An indulgent attitude toward Christianity only taught me to settle for nothing more than primitive understandings. This is no longer the case. I am studying everything I can get my hands on. From other religions (educational purposes) to specific fields in science (also educational purposes). I must constantly shape my understanding of the world as new information presents itself. That said, I believe more important truths can be found elsewhere. Given our recently acquired tiny knowledge of the universe it is crucial to withhold belief in a traditional monotheistic view of a supreme being(s). It is not absolute truth–at least not yet...

As long as there have been humans we have searched for our place in the universe. We can only advance our knowledge of the universe as it really is by courageously questioning any incredible claims and to detect purveyors of nonsense. I hope the near future holds a more exquisite explanation of life and this is only possible if we stop hanging around the failed attempt by our ancestral scribes. Whether they were purposely fabricating history or honestly seeking their place in the cosmos. All we can say is that their answer is wrong. Who could blame them? They did the best they could. I think understanding science intellectually isn't the only way, but can parallel emotional gain from nature as we know it. Not for a moment am I suggesting that science is the sole vehicle to enrich our lives, but the main tool in understanding our universe.

The methodology of science states clearly that we are not permitted these absolute truths that most religions think they have. In fact, none of us know the answers to these questions no matter how convincing a spiritual experience may be. Many civilizations have advanced since the embracement of science. This is undeniably the case. We cannot hope for absolute truths unless we crave poignancy. We cannot hope that the universe was solely intended for us. There are literally hundreds of billions of galaxies with as many stars inside. The religious formula suggests a need for centrality. This idea of centrality is, I think, the most laughable form of arrogance. That in mind, Christianity does not deserve a harsh judgment, but the highest standard of evidence for outlandish claims. The problem lies where claims cannot be falsifiable.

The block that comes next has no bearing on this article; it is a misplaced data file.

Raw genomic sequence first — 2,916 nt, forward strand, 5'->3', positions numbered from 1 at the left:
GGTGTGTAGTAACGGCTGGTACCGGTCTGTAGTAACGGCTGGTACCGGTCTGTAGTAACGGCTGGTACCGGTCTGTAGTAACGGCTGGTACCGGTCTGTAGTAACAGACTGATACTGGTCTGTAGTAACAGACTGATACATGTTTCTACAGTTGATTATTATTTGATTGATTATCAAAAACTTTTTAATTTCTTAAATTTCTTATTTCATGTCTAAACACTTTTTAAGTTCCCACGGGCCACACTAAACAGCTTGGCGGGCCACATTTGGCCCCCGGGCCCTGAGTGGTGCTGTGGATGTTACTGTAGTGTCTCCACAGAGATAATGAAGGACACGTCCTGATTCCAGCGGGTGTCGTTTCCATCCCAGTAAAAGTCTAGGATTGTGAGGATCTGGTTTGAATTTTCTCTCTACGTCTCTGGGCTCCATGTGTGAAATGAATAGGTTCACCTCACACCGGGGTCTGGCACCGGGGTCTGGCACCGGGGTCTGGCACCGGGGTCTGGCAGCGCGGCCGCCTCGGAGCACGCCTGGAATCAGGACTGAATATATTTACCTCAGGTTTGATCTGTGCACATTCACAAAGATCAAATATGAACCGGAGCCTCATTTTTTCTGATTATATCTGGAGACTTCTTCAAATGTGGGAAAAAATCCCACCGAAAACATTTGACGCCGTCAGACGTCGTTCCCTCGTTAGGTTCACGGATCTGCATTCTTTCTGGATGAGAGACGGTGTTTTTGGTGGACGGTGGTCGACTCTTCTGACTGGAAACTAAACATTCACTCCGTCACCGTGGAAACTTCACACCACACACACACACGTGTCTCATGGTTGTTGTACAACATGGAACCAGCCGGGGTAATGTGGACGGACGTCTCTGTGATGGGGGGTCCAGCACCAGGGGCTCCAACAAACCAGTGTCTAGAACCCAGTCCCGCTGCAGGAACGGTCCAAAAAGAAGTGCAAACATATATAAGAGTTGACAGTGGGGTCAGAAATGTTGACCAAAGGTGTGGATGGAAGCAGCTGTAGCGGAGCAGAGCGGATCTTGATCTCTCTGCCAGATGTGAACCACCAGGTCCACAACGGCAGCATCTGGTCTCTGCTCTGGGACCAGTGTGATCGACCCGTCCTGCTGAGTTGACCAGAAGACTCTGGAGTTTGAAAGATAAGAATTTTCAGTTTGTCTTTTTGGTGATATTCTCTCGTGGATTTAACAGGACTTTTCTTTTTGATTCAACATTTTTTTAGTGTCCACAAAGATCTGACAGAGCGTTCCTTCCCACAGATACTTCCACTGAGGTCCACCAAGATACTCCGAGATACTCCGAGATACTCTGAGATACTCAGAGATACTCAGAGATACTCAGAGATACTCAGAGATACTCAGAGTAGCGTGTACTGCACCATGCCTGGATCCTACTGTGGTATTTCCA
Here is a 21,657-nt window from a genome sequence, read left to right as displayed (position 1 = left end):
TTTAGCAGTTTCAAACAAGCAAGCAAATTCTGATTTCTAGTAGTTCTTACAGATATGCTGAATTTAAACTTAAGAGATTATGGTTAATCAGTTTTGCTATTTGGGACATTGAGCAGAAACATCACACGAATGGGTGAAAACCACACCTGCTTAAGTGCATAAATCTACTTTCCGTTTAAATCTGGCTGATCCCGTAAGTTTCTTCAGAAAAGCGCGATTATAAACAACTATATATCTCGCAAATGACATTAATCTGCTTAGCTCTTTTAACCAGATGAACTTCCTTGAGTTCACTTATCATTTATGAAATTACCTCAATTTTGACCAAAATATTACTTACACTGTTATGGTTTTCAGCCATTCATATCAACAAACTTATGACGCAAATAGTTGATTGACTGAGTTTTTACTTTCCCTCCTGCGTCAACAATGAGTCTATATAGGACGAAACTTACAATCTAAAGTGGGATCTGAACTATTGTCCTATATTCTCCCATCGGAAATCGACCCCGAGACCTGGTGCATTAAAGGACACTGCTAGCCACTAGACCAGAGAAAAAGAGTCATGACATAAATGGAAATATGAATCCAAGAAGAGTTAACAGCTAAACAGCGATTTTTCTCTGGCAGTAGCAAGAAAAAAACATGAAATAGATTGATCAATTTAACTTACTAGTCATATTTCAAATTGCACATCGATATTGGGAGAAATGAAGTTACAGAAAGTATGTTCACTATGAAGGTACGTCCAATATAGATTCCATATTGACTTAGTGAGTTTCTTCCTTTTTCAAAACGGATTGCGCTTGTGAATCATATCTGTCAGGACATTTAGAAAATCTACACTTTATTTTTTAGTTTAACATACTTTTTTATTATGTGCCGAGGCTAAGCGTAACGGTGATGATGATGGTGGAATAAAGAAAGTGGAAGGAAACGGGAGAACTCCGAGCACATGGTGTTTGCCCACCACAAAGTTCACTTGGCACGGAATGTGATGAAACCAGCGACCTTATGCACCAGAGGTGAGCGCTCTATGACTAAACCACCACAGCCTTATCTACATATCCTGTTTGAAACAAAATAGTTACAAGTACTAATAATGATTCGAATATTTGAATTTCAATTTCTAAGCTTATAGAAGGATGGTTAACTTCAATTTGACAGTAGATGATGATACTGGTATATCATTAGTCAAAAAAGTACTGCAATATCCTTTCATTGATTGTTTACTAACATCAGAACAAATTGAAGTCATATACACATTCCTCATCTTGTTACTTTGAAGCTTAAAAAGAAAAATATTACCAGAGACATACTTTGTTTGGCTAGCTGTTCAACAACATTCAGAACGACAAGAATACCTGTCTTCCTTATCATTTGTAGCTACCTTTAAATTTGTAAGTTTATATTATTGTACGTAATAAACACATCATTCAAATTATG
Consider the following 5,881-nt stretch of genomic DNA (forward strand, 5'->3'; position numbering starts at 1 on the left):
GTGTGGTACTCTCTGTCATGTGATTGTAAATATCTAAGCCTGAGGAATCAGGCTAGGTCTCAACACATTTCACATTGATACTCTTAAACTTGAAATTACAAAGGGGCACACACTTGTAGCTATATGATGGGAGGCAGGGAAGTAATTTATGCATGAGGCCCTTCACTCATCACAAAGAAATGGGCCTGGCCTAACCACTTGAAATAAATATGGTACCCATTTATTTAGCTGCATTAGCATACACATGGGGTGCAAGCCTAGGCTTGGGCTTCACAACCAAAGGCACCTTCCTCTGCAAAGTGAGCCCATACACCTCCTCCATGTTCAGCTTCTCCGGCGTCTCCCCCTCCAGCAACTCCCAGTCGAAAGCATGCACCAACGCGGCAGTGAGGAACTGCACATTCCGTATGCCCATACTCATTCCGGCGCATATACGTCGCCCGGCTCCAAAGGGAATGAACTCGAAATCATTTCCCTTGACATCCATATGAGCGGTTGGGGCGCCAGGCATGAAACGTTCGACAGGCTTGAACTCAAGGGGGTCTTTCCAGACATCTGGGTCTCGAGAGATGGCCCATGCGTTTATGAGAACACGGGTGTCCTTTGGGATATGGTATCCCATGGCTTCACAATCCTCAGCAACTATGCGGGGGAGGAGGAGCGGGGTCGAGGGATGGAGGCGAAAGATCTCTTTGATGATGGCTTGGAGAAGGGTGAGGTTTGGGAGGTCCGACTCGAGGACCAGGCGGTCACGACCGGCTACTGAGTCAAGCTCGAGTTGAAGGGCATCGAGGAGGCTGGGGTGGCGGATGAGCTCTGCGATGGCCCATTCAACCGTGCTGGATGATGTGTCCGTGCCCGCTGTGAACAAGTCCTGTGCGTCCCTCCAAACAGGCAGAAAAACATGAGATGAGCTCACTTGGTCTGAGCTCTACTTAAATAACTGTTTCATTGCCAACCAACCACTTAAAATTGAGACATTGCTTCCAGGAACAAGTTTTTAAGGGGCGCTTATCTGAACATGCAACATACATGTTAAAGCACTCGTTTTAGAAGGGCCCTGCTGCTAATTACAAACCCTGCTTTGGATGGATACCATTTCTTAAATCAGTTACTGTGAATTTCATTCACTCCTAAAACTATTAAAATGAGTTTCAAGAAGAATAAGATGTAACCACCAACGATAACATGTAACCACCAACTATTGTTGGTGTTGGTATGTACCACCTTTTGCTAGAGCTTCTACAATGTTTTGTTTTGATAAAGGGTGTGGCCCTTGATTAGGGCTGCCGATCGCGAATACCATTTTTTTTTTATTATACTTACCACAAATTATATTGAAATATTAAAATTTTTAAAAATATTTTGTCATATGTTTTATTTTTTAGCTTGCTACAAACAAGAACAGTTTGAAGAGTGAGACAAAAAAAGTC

I want to be content in the unknown and refrain from filling voids with empty religious nonsense no matter how comforting they may seem. Reality is better. I don’t want to believe I just want to know. And yet science teaches us to be content in the unknown. Our knowledge of the universe is very superficial and very new. We are all extremely ignorant of what is yet to be discovered. To ask if the universe was created are still valid and open to discussion, but an answer is no where in sight. We can do science with a phenomenally successful error-correcting method that is winnowing out ancient beliefs. We must always test our perception of reality never letting our defenses down. It is better to understand reality as it really is than to distort it with superstition. Again, in the absence of evidence we have to withhold judgment. It is crucial to ourselves to never assume anything that may or may not be true.

We are alive and conscious in the cosmic era. We have the ability to understand and care for each other. We have this method of understanding through careful scientific observations that strives at creating a better world for humanity to reside. There is an obligation to endure this world to continue our journey on Earth. So consider not wasting your paychecks on a ticket to the afterlife because such a place probably doesn’t exist. This is only possible if we are to rid ourselves of harmful superstitions, which if held to will only hinder the continuity of pursuing the universe as it really is.